Little known corners
Avoiding the crowds and discovering little known corners of Riga is one of the most enjoyable experiences in the Latvian capital. Grizinkalns is a fascinating district of Riga almost no tourist ever visits. It is full of authentic wooden architecture (much of which is more than 100 years old), crumbling Art Nouveau, and is also home to the newly redeveloped national football stadium as well as two city parks (Ziedondarzs Park has one of the city’s finest cafes, situated next to a beautiful fountain).
Other less visited areas of Riga which are absolutely fascinating include the Moscow District, Tornakalns, and Sarkandaugava. All three districts are as down to earth as you could possibly imagine and are full of fascinating wooden and Art Nouveau architecture (Riga has the world’s largest concentration of Art Nouveau buildings). There’s also some seductive street art to discover here as well as some significant historical sites that are must-sees on any Jewish Riga or Soviet Riga exploration.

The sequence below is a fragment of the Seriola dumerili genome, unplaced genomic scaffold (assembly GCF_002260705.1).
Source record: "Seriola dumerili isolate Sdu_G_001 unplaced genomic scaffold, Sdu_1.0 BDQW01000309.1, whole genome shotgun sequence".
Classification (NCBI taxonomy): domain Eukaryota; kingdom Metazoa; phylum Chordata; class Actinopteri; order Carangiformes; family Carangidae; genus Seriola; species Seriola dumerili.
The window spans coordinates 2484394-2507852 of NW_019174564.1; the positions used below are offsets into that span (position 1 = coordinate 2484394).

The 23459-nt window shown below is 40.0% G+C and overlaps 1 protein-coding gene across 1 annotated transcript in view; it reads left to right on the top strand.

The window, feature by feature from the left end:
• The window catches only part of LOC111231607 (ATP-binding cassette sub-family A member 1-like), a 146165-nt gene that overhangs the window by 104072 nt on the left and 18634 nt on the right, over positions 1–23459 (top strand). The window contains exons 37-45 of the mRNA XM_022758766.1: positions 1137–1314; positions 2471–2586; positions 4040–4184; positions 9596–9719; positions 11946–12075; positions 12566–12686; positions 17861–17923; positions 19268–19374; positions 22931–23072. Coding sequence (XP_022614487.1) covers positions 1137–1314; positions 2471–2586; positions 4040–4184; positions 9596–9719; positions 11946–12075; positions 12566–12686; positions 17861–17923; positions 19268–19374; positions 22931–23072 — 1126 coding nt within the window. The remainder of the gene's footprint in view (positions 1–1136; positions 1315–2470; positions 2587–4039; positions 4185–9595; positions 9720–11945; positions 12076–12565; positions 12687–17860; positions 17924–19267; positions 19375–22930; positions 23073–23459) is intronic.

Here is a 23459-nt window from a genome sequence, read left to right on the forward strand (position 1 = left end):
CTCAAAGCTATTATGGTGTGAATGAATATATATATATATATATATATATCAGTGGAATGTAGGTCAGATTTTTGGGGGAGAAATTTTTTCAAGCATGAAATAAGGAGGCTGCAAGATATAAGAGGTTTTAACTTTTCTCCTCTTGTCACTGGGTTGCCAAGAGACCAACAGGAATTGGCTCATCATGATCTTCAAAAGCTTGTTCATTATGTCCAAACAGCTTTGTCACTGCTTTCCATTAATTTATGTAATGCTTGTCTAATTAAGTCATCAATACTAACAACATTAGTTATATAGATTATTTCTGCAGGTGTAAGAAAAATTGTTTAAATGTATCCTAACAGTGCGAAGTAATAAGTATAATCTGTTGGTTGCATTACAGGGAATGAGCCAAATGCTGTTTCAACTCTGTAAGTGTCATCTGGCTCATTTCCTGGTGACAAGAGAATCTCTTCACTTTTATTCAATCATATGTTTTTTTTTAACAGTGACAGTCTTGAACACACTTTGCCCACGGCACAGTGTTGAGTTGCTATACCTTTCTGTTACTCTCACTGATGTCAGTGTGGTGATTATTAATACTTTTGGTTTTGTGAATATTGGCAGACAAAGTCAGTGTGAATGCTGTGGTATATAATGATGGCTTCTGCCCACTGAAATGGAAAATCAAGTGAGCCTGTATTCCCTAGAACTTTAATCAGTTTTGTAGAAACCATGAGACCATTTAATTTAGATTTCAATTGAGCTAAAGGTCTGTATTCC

Cocktail making and beer tasting
If you want to see another side of Riga also consider joining one of the many tours that are now available for visitors. These include guided bike tours of the city, cocktail masterclasses, a central market culinary masterclass, or a beer district tour which includes visits to Riga’s top craft beer bars, a couple of breweries … and, of course, copious amounts of beer tasting!
Text: Graham Williams